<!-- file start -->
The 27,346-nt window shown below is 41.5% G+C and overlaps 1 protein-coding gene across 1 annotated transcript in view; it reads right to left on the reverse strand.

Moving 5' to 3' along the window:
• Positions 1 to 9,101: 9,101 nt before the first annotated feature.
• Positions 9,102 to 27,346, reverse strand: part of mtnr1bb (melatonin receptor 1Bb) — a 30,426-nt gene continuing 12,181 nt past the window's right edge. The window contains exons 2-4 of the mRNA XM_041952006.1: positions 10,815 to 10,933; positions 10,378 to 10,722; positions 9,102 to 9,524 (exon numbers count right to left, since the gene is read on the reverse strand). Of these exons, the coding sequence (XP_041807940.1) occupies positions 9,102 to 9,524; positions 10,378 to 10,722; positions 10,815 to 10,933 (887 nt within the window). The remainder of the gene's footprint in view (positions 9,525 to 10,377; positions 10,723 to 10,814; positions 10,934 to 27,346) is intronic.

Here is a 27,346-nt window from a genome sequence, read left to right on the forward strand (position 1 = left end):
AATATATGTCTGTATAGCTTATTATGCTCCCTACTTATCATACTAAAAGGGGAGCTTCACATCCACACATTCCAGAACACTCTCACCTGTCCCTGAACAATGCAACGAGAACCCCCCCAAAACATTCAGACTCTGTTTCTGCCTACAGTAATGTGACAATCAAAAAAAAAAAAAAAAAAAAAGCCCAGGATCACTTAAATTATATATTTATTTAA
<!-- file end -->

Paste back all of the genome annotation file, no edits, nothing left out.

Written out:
The 27,346-nt window shown below is 41.5% G+C and overlaps 1 protein-coding gene across 1 annotated transcript in view; it reads right to left on the reverse strand.

Moving 5' to 3' along the window:
• Positions 1 to 9,101: 9,101 nt before the first annotated feature.
• Positions 9,102 to 27,346, reverse strand: part of mtnr1bb (melatonin receptor 1Bb) — a 30,426-nt gene continuing 12,181 nt past the window's right edge. The window contains exons 2-4 of the mRNA XM_041952006.1: positions 10,815 to 10,933; positions 10,378 to 10,722; positions 9,102 to 9,524 (exon numbers count right to left, since the gene is read on the reverse strand). Of these exons, the coding sequence (XP_041807940.1) occupies positions 9,102 to 9,524; positions 10,378 to 10,722; positions 10,815 to 10,933 (887 nt within the window). The remainder of the gene's footprint in view (positions 9,525 to 10,377; positions 10,723 to 10,814; positions 10,934 to 27,346) is intronic.

Here is a 27,346-nt window from a genome sequence, read left to right on the forward strand (position 1 = left end):
AATATATGTCTGTATAGCTTATTATGCTCCCTACTTATCATACTAAAAGGGGAGCTTCACATCCACACATTCCAGAACACTCTCACCTGTCCCTGAACAATGCAACGAGAACCCCCCCAAAACATTCAGACTCTGTTTCTGCCTACAGTAATGTGACAATCAAAAAAAAAAAAAAAAAAAAAGCCCAGGATCACTTAAATTATATATTTATTTAA